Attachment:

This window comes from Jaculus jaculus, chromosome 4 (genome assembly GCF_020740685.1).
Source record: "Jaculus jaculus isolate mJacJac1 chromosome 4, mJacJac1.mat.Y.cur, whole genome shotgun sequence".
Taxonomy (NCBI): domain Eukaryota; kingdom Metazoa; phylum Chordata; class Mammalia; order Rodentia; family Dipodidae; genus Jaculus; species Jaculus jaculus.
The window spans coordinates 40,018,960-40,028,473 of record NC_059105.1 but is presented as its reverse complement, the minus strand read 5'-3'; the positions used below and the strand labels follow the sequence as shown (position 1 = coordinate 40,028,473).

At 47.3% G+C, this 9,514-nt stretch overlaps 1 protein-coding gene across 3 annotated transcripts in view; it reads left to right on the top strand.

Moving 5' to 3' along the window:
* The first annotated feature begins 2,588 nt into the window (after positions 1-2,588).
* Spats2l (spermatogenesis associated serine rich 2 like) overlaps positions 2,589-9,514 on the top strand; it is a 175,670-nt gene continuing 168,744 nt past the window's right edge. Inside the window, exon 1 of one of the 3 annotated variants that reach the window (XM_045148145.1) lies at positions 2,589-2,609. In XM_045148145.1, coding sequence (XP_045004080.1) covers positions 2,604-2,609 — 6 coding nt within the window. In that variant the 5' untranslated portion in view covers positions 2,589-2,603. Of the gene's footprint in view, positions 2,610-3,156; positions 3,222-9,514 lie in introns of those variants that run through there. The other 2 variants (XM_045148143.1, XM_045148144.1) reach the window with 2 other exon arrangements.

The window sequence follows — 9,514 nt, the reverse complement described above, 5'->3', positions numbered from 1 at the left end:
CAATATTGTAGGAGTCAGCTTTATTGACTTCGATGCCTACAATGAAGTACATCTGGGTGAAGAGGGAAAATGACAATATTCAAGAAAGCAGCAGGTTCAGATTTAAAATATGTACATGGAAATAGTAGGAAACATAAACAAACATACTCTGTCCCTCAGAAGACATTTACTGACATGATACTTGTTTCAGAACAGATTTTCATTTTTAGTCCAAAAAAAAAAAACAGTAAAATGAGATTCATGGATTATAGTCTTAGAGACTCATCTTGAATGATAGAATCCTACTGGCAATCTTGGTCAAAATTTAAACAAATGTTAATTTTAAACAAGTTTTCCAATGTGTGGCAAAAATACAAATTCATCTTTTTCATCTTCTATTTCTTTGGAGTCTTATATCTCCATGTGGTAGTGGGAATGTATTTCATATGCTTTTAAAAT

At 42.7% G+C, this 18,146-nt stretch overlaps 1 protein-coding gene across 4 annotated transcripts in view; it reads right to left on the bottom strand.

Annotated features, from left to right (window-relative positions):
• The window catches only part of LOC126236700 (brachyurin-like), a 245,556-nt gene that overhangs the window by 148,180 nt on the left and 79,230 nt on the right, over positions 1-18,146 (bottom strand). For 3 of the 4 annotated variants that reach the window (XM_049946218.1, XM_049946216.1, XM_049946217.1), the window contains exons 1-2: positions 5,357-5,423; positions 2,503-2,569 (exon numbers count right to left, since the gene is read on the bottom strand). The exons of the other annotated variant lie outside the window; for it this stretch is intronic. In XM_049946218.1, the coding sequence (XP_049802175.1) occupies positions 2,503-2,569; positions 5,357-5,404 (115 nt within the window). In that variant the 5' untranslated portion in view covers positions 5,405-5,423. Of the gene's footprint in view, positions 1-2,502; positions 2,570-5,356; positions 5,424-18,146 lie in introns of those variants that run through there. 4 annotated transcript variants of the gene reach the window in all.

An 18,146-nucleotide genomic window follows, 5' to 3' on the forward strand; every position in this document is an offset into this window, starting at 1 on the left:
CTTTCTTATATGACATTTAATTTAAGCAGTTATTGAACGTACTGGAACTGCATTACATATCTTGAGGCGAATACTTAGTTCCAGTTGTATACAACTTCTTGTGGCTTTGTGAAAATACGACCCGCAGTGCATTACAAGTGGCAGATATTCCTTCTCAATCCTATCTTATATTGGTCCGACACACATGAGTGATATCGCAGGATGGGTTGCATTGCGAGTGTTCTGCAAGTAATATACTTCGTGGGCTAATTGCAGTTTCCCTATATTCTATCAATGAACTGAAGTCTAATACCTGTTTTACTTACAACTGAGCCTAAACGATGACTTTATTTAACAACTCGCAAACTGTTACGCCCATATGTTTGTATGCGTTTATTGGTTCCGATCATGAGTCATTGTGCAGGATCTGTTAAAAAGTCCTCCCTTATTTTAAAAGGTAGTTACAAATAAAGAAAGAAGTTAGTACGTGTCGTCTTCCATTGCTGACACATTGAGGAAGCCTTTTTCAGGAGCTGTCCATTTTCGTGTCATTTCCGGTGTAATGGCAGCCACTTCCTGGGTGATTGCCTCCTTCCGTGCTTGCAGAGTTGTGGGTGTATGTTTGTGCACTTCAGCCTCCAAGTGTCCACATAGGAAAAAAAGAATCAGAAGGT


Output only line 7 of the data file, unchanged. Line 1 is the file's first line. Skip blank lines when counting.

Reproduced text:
* The first annotated feature begins 2,588 nt into the window (after positions 1-2,588).